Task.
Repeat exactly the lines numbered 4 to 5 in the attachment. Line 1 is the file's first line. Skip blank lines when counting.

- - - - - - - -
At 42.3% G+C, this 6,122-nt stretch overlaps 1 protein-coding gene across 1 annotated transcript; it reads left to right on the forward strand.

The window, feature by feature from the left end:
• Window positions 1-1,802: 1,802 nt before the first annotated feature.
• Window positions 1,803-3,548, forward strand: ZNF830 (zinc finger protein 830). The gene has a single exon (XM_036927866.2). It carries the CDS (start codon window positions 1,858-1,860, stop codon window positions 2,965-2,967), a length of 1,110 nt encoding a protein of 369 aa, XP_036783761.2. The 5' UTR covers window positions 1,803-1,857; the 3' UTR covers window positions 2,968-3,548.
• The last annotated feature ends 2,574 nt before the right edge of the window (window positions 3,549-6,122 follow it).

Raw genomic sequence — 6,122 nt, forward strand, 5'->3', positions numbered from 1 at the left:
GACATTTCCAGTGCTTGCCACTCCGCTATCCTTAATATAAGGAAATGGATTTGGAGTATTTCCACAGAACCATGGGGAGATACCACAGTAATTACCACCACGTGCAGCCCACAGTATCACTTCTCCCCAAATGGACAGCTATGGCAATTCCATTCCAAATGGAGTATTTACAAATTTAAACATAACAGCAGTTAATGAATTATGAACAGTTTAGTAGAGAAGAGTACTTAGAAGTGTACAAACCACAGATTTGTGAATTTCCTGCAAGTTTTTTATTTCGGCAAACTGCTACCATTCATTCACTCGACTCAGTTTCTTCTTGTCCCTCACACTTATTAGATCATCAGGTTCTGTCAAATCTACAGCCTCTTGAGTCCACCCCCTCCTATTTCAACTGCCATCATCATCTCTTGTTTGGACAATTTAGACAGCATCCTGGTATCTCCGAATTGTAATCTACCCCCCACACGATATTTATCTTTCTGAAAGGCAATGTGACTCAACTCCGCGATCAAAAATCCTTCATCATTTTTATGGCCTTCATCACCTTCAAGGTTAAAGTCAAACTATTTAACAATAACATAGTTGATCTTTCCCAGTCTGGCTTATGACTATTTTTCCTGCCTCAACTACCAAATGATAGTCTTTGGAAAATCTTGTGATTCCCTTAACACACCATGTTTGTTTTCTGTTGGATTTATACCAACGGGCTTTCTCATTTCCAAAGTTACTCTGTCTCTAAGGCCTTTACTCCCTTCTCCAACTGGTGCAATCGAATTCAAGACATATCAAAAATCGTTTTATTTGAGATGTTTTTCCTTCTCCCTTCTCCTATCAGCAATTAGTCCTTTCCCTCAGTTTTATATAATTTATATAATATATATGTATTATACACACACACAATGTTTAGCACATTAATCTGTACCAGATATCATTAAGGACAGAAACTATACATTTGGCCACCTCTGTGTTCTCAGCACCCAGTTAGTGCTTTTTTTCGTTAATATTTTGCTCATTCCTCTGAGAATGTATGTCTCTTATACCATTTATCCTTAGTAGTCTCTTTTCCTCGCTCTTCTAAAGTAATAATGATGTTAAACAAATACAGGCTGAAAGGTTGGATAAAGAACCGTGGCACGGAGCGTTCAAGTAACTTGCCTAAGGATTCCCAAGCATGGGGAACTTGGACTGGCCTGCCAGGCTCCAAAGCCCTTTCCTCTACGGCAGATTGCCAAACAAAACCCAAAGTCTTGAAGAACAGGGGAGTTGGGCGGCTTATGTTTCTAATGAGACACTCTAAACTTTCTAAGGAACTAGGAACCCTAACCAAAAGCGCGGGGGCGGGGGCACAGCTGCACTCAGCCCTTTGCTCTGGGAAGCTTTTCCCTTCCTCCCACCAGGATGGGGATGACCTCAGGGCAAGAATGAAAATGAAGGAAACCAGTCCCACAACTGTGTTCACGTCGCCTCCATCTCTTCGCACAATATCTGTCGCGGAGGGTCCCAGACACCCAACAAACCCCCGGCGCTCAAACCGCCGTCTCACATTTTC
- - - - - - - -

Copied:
• Window positions 1,803-3,548, forward strand: ZNF830 (zinc finger protein 830). The gene has a single exon (XM_036927866.2). It carries the CDS (start codon window positions 1,858-1,860, stop codon window positions 2,965-2,967), a length of 1,110 nt encoding a protein of 369 aa, XP_036783761.2. The 5' UTR covers window positions 1,803-1,857; the 3' UTR covers window positions 2,968-3,548.
• The last annotated feature ends 2,574 nt before the right edge of the window (window positions 3,549-6,122 follow it).